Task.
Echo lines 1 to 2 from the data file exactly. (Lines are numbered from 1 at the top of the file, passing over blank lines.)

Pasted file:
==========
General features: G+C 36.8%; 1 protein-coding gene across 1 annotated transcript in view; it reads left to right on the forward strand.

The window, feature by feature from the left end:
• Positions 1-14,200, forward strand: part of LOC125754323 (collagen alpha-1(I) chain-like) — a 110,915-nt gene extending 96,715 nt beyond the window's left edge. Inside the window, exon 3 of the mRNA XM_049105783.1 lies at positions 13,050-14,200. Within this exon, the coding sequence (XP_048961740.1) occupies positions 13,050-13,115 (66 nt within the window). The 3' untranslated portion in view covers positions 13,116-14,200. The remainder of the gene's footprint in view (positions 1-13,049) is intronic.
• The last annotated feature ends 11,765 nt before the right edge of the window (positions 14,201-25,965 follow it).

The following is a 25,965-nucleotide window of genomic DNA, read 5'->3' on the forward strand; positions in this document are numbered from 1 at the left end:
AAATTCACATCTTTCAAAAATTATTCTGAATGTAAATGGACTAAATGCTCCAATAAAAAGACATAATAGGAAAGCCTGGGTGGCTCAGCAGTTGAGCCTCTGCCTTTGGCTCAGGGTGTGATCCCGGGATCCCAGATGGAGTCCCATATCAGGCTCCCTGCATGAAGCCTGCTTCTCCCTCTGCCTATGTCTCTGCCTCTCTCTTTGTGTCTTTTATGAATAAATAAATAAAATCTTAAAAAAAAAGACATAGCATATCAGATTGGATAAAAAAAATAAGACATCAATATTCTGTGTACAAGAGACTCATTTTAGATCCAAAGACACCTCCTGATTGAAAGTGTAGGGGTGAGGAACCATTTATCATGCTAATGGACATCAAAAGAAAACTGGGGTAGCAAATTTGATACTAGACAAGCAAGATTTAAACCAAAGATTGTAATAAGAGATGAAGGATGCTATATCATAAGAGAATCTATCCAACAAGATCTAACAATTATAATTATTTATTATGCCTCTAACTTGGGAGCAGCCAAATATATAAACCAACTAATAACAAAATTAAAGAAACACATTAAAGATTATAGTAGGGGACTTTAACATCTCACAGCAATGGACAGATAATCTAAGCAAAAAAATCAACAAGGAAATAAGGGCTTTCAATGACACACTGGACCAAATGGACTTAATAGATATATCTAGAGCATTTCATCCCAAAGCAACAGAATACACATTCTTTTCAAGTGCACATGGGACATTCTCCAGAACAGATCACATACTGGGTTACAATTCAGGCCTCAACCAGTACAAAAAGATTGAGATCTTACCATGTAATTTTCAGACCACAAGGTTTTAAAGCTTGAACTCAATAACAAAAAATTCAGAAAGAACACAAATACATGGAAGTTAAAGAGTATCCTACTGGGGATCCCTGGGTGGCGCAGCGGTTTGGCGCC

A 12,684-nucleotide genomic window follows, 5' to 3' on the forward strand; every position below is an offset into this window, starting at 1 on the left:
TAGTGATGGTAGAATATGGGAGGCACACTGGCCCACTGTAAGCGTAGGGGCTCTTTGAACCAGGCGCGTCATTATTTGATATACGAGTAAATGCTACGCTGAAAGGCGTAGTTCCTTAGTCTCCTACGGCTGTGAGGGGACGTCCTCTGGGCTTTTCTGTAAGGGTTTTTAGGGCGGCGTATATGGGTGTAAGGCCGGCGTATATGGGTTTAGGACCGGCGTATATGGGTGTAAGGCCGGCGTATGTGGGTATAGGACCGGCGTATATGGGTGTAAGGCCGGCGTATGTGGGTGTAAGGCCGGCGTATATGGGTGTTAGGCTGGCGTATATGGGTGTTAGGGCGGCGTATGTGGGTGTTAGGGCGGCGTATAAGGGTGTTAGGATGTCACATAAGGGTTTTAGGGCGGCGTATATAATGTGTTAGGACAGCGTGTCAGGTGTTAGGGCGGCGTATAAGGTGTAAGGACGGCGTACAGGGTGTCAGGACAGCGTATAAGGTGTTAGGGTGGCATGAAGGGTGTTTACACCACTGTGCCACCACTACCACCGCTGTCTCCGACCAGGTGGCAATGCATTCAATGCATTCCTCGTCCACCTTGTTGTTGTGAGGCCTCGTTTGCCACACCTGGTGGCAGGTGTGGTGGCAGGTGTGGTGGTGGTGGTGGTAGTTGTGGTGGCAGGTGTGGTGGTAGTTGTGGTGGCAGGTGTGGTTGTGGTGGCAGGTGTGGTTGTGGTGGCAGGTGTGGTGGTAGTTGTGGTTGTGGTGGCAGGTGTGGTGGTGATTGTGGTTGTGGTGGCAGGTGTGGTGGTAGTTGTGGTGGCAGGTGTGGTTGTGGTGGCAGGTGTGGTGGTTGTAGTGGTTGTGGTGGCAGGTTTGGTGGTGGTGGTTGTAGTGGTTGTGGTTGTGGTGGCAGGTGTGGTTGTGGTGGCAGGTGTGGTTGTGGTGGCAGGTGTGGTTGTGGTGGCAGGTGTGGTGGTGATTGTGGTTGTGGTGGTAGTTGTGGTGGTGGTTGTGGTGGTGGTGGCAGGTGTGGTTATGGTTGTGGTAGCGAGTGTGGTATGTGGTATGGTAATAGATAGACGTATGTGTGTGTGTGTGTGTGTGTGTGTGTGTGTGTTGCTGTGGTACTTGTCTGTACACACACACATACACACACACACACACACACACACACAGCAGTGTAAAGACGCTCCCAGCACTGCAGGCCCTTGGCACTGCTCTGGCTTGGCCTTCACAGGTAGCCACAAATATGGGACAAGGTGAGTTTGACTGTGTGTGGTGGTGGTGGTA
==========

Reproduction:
General features: G+C 36.8%; 1 protein-coding gene across 1 annotated transcript in view; it reads left to right on the forward strand.

The window, feature by feature from the left end: